After all the time you spent finishing that perplexing jigsaw puzzle, sealing and framing it allows you to transform your work into a piece of wall art. Specialty glues designed specifically for puzzles allow you to protect a puzzle of any size and shape. As for framing, the ideal frame for the job depends upon the puzzle itself.
Preparing for Preservation
Carefully slip sheets of wax paper underneath your finished puzzle -- wax paper works better than plastic or newspaper in this case, as it is less likely to stick to the puzzle even if glue gets on the wax paper. Enlist a friend's help, if necessary -- one person slides the wax paper under the puzzle, sliding the wax paper back and forth to get it in position, while the other person helps reposition the puzzle pieces so the puzzle retains its shape and doesn't come apart. Press the pieces down firmly and reshape the puzzle, if necessary, so the edges look as they should. Roll a brayer or rolling pin gently over the top of the puzzle to smooth the pieces down.
Sealing Your Work
While a quality clear-drying craft glue or decoupage medium may be used to preserve your puzzle, a dedicated puzzle glue -- especially one made by the company that manufactured your puzzle -- helps ensure satisfactory results because it's designed specifically for this type of project. If you use a puzzle glue, select a liquid version for the best results; spray-on glues may not provide even coverage, and powdered glues require more preparation. Brush the glue on with a foam brush or artist's brush, or the applicator offered with some brands of puzzle glue. Apply the glue thick enough to seep into the cracks between pieces, but not thick enough to create pools of liquid or to saturate the pieces. Coat the edges of the puzzle as well. Use a plastic gift card or scrap piece of straight cardboard to smooth the glue over the entire top of the puzzle surface. Allow the glue to dry as recommended on the glue bottle -- usually at least two hours. Then carefully slide the wax paper out from beneath the puzzle. If the wax paper sticks, slide a rubber scraper or piece of cardstock between it and the puzzle to separate the two.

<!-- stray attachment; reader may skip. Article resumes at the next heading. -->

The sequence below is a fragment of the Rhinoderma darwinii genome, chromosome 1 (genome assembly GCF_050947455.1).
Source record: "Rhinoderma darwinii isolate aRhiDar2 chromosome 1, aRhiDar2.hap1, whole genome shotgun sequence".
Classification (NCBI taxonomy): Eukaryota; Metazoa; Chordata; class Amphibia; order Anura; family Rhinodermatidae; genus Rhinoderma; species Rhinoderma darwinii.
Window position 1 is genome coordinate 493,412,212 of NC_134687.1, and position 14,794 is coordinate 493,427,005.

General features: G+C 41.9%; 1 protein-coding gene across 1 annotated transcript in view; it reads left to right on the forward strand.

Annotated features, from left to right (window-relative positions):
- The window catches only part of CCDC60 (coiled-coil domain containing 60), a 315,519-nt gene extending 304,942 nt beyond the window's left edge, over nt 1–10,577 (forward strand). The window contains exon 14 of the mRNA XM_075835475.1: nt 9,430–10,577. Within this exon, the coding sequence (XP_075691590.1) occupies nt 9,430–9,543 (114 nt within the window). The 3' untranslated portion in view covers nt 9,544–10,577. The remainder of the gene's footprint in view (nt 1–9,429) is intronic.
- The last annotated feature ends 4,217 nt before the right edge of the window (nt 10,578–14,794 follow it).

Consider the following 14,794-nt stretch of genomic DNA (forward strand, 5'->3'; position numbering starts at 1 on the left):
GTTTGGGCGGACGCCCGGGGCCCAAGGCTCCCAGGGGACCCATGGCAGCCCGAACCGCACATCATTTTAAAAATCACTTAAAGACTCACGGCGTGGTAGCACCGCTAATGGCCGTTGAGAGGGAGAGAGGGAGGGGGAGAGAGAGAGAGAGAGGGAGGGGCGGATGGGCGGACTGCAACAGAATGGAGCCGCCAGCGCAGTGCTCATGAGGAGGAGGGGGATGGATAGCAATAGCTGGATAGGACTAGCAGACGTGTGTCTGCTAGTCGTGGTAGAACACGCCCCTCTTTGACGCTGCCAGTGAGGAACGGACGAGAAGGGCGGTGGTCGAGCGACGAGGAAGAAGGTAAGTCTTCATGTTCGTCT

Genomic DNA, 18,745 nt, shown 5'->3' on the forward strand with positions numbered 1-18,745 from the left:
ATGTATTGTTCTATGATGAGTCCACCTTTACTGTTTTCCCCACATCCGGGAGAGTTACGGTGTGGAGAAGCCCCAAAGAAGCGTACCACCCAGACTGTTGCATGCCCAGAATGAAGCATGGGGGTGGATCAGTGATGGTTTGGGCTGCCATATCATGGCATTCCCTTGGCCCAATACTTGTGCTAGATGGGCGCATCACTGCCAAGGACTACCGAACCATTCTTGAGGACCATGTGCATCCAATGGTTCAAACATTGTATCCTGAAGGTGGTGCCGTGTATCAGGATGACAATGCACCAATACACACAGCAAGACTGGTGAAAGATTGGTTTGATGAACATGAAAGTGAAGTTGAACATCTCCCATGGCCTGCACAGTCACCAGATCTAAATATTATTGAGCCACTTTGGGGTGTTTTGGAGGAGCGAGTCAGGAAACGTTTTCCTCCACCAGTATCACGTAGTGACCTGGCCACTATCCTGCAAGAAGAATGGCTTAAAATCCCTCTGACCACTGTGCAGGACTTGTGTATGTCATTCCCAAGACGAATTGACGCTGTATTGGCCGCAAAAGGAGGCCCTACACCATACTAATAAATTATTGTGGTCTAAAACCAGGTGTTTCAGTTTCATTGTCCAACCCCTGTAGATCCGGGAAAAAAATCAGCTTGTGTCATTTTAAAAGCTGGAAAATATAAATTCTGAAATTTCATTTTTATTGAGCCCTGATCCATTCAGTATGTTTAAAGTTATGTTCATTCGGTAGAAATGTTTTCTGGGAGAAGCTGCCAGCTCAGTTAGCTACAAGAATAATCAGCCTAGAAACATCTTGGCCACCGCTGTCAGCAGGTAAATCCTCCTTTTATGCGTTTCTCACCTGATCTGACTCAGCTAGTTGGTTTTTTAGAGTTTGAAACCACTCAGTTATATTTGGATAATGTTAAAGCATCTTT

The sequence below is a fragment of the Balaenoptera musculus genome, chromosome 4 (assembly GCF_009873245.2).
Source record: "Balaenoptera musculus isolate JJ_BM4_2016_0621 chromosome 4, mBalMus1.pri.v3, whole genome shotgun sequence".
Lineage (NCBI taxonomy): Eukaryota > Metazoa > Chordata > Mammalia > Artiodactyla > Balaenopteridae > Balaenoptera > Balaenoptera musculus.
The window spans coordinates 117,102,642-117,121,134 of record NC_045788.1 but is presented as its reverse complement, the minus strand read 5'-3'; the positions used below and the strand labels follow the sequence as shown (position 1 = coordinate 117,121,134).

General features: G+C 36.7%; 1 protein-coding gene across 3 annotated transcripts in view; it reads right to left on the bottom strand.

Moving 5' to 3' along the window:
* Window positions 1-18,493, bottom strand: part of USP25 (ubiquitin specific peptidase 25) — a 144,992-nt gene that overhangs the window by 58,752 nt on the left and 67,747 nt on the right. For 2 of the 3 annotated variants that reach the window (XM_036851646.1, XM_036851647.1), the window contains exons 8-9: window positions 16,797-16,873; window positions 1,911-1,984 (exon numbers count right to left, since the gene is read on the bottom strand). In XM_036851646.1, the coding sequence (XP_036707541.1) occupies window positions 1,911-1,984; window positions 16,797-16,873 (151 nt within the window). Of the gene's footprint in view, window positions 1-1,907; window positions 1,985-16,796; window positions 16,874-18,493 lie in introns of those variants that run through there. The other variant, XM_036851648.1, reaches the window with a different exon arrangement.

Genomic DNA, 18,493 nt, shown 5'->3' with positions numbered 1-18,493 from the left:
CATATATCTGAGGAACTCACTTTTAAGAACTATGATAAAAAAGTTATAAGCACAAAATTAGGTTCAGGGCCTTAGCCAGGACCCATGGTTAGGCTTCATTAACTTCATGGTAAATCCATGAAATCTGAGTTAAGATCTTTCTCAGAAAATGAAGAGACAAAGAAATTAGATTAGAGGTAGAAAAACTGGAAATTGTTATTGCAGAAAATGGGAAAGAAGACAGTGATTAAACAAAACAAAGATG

Backing Board for Support
No matter what type of frame you use for your puzzle, a sturdy backing board helps keep it intact. Otherwise, gravity may cause some of the pieces to separate a bit if they have room to move, even after you glue the puzzle together. Measure the finished puzzle, or slide a piece of craft paper beneath it and then trace the puzzle on it to get an exact template if the puzzle is not square or rectangular. Cut out the paper template and trace it onto foam core board, hardboard or even a sheet of thick craft paper. While hardboard or wood provide the most sturdy backing board for your puzzle, the thickness also limits the types of frames that will fit the finished piece -- the thinner the backing material, the easier it is to fit the puzzle into a frame.
Framing Your Finished Work
Some puzzle shops sell premade puzzle frames and frame kits designed to fit a few specific puzzle sizes. If your puzzle matches any of the sizes, which may vary by brand, these frames provide the simplest solution for framing. Otherwise, a framing shop or a craft shop with a framing department can frame the puzzle for you. Some companies specialize in making puzzle frames designed to your puzzle's specifications, selling online tools for designing the ideal frame size. Some may offer anti-glare or UV-protected plastic or glass to help protect the puzzle image. If you order online, be sure to read the company's specifications first to determine whether your backing material will fit with their framing. In some cases, a traditional picture or poster frame may fit your puzzle, or may nearly fit, requiring just a decorative mat around the puzzle.